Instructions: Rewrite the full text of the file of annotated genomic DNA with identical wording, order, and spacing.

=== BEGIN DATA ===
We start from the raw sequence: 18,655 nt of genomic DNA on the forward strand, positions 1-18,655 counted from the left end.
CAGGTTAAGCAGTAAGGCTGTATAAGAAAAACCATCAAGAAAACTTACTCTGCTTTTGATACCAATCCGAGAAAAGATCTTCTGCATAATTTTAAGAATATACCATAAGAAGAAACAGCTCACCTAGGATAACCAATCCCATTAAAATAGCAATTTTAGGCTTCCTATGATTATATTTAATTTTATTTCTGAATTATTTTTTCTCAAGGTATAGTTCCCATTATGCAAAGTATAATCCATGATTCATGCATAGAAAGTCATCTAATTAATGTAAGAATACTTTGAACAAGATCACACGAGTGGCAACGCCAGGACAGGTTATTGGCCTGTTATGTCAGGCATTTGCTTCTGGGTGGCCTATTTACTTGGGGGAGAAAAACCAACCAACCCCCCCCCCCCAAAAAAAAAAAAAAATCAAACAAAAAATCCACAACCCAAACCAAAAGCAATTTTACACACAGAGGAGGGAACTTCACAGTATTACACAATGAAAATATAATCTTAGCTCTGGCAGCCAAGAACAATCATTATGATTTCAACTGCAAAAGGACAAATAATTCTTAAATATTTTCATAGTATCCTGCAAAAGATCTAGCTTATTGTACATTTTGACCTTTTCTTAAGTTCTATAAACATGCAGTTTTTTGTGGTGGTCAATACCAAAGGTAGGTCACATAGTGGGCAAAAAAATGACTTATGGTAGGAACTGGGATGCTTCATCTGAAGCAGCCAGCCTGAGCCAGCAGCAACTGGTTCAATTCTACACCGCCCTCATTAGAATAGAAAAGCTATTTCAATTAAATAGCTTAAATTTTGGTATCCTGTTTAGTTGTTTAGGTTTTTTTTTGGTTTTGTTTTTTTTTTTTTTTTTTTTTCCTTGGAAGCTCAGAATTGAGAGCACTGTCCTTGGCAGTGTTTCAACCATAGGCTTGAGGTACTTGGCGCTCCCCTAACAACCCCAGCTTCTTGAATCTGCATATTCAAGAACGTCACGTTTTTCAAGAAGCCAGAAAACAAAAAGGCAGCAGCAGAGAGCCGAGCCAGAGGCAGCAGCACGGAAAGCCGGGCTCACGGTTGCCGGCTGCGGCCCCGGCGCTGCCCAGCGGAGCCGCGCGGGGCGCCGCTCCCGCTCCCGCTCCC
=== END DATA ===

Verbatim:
We start from the raw sequence: 18,655 nt of genomic DNA on the forward strand, positions 1-18,655 counted from the left end.
CAGGTTAAGCAGTAAGGCTGTATAAGAAAAACCATCAAGAAAACTTACTCTGCTTTTGATACCAATCCGAGAAAAGATCTTCTGCATAATTTTAAGAATATACCATAAGAAGAAACAGCTCACCTAGGATAACCAATCCCATTAAAATAGCAATTTTAGGCTTCCTATGATTATATTTAATTTTATTTCTGAATTATTTTTTCTCAAGGTATAGTTCCCATTATGCAAAGTATAATCCATGATTCATGCATAGAAAGTCATCTAATTAATGTAAGAATACTTTGAACAAGATCACACGAGTGGCAACGCCAGGACAGGTTATTGGCCTGTTATGTCAGGCATTTGCTTCTGGGTGGCCTATTTACTTGGGGGAGAAAAACCAACCAACCCCCCCCCCCCAAAAAAAAAAAAAAATCAAACAAAAAATCCACAACCCAAACCAAAAGCAATTTTACACACAGAGGAGGGAACTTCACAGTATTACACAATGAAAATATAATCTTAGCTCTGGCAGCCAAGAACAATCATTATGATTTCAACTGCAAAAGGACAAATAATTCTTAAATATTTTCATAGTATCCTGCAAAAGATCTAGCTTATTGTACATTTTGACCTTTTCTTAAGTTCTATAAACATGCAGTTTTTTGTGGTGGTCAATACCAAAGGTAGGTCACATAGTGGGCAAAAAAATGACTTATGGTAGGAACTGGGATGCTTCATCTGAAGCAGCCAGCCTGAGCCAGCAGCAACTGGTTCAATTCTACACCGCCCTCATTAGAATAGAAAAGCTATTTCAATTAAATAGCTTAAATTTTGGTATCCTGTTTAGTTGTTTAGGTTTTTTTTTGGTTTTGTTTTTTTTTTTTTTTTTTTTTCCTTGGAAGCTCAGAATTGAGAGCACTGTCCTTGGCAGTGTTTCAACCATAGGCTTGAGGTACTTGGCGCTCCCCTAACAACCCCAGCTTCTTGAATCTGCATATTCAAGAACGTCACGTTTTTCAAGAAGCCAGAAAACAAAAAGGCAGCAGCAGAGAGCCGAGCCAGAGGCAGCAGCACGGAAAGCCGGGCTCACGGTTGCCGGCTGCGGCCCCGGCGCTGCCCAGCGGAGCCGCGCGGGGCGCCGCTCCCGCTCCCGCTCCC